Friday, August 4, 2017

Does 2017 Topps Allen and Ginter have enough to keep collectors on the ball?

Topps’ Allen and Ginter product has always been a source of mixed emotions for collectors. On one hand, it has perennially been a highly anticipated release due to its design and cultural variety; however, in the midst of a baseball season filled with an extraordinary amount of young superstars, those looking for a pure baseball play are growing frustrated with paying a premium to wind up with inserts of obscure celebrities and fishing lures.

For collectors who have embraced the widening scope of the set, 2017 Topps Allen and Ginter continues to deliver in the tradition of one of Topps’ most popular issues. Baseball die-hards will get their fix whether it is in the form of rookies from Aaron Judge, Andrew Benintendi, and Yulieski Gurriel, adored veterans Bryce Harper, Mike Trout, and Clayton Kershaw, or retired legends such as newly minted Hall of Famers Tim Raines and Jeff Bagwell.

2017 Topps Allen and Ginter Aaron Judge / Topps
The part of the set that annually attracts both excitement and controversy are the non-baseball inclusions in the series. Remember when MySpace dominated the social media landscape? Well Tom Anderson, everybody’s friend, now has his own baseball card to boot. Media personalities Stephen A. Smith, Peter Rosenberg and his wife Alexa Datt, Jay Glazer, Sage Steele, and Jayson Stark made their Topps debuts as well.

Inserts for the set went well off the landscape of the diamond, paying homage to the World’s Fair, Constellations, Magicians, Famous Revolutionary Battles, and yes, Sport Fish and Fishing Lures. While Allen and Ginter has always been about showcasing a diversity of interests, when half of the inserts culled from the box provided for this review fell into the non-sport category, it deflated some of the excitement that preceded this release.

2017 Topps Allen and Ginter / Topps

Looking at the baseball inserts for 2017 Topps Allen and Ginter, it is clear that Topps played to its strengths. The What A Day inserts beautifully chronicle remarkable single-game performances, such as Kyle Schwarber’s dramatic 2016 World Series return, Bo Jackson’s three home run performance against the Yankees, and Ozzie Smith’s improbable 1985 NLCS walk-off home run. The sequentially numbered rip cards continue to be sought after, as they yield low numbered parallels and the choice of keeping or opening these inserts have them actively trading hands. Also, the framed autographs and cloth inserts provide a regal touch for collectors looking for an affordable card they can easily put on display.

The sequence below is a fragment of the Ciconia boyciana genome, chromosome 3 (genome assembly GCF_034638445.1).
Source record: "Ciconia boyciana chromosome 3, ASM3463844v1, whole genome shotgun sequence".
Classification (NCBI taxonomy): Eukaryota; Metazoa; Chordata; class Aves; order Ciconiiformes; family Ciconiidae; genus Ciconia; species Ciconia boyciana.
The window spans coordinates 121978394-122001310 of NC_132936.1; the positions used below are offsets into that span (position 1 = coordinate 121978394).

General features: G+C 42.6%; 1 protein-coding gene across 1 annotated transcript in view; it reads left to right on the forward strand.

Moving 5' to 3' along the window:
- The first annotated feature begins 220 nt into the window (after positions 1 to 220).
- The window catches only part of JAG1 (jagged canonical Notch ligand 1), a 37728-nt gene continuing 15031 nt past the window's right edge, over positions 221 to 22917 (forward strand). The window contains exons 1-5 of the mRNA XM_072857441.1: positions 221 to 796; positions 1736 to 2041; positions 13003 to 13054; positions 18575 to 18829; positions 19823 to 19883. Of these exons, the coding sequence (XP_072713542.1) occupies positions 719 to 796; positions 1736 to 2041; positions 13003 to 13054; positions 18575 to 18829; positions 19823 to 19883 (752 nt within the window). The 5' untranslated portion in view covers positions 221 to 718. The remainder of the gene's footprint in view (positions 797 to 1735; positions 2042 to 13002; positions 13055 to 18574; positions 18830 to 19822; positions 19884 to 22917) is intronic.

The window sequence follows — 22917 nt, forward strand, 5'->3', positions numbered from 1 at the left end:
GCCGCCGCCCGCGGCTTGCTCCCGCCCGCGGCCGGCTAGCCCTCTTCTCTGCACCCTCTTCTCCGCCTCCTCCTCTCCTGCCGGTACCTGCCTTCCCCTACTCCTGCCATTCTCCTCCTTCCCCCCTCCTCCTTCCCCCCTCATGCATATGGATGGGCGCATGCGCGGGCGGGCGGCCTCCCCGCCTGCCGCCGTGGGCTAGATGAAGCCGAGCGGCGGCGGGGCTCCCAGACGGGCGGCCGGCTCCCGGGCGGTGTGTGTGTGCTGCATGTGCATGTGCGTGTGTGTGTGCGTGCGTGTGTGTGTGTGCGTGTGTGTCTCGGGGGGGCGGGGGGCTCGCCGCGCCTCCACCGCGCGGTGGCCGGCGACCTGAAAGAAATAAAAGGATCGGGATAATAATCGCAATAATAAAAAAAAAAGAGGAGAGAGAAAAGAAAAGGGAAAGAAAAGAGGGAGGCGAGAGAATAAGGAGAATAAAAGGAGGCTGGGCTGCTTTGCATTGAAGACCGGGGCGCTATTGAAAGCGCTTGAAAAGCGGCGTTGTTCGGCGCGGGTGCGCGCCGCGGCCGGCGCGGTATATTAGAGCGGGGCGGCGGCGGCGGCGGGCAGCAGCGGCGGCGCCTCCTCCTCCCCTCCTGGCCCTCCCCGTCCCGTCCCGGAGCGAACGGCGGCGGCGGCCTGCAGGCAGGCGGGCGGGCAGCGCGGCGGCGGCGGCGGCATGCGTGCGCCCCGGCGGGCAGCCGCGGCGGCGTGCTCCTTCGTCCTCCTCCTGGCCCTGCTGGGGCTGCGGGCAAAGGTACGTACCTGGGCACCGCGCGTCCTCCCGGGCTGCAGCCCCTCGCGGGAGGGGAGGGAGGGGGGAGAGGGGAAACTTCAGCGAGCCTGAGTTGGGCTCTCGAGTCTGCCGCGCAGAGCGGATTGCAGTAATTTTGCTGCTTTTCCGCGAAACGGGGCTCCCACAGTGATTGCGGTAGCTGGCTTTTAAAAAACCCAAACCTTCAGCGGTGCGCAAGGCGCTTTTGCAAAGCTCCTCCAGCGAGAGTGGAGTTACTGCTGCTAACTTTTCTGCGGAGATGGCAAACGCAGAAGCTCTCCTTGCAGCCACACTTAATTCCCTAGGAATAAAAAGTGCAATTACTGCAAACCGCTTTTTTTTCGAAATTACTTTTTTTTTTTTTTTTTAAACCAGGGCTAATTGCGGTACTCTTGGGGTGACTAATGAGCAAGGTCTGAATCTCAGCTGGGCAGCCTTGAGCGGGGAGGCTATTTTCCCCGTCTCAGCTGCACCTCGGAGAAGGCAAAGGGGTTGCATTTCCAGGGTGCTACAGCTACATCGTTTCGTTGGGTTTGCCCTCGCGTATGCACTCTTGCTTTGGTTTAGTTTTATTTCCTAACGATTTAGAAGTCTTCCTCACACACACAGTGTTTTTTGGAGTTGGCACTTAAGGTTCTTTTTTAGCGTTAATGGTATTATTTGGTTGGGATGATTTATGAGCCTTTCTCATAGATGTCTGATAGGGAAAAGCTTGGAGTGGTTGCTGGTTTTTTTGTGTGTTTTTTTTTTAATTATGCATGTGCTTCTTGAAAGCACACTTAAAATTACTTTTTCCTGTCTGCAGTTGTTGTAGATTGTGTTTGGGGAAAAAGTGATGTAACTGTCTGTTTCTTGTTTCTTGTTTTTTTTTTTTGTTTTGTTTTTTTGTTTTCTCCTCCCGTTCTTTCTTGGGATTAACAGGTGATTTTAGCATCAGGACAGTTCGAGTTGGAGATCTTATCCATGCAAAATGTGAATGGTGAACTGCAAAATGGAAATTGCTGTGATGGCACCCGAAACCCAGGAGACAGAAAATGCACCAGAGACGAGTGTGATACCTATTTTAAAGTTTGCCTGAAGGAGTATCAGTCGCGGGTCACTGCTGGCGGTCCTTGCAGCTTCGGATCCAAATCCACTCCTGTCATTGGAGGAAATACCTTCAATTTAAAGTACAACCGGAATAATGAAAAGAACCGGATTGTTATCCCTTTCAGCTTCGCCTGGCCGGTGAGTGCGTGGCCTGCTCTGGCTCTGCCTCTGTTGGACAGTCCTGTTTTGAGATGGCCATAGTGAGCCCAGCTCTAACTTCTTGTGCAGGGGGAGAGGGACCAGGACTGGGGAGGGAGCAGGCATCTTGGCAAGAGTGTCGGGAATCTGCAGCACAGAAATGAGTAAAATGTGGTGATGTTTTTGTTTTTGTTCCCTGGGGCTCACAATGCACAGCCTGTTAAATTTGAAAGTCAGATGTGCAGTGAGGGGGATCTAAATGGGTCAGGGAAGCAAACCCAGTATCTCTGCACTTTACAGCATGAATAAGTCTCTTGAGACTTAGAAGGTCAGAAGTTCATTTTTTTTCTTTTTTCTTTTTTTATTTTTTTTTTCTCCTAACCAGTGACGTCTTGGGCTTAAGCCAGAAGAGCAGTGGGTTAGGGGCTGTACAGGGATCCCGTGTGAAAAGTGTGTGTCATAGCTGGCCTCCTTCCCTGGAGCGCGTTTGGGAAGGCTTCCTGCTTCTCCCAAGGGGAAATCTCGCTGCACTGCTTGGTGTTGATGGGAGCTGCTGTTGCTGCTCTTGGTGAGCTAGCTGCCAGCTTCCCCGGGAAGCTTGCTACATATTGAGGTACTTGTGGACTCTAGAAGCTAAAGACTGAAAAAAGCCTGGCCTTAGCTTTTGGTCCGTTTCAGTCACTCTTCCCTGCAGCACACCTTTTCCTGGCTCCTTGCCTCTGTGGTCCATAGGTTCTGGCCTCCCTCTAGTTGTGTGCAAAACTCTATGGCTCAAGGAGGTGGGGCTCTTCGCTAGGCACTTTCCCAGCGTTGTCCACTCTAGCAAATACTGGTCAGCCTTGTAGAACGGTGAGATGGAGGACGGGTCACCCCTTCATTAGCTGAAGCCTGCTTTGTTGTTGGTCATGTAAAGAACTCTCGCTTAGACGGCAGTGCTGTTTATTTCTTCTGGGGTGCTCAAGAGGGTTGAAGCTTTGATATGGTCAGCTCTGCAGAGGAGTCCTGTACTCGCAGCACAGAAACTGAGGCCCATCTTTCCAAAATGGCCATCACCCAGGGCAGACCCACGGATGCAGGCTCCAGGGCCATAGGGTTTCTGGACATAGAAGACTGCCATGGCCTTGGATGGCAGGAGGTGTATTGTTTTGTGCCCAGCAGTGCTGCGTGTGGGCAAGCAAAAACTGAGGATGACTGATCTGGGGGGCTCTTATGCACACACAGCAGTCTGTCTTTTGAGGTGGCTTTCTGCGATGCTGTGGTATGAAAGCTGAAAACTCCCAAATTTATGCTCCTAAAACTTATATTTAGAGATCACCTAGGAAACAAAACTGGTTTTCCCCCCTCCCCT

Each box guarantees three hits in the form of an autograph, relic, printing plate, rip card, or book card. The box provided for this review yielded a framed autograph of actor Joe Manganiello and two relic cards of Ryan Braun and Javier Baez.


At a price of $120 per box, 2017 Topps Allen and Ginter is a proposition that could give collectors a pause before adding it to their shopping carts. If you hit it right, a box could yield some attractive inserts, on the other hand, one could be left with oddball autographs and relics of disc golfers and B-list celebrities. If collectors intend to open their wallets, they must be more than willing to accept and embrace the assortment of genres in 2017 Topps Allen and Ginter, otherwise they might be more content picking apart singles on the secondary market.

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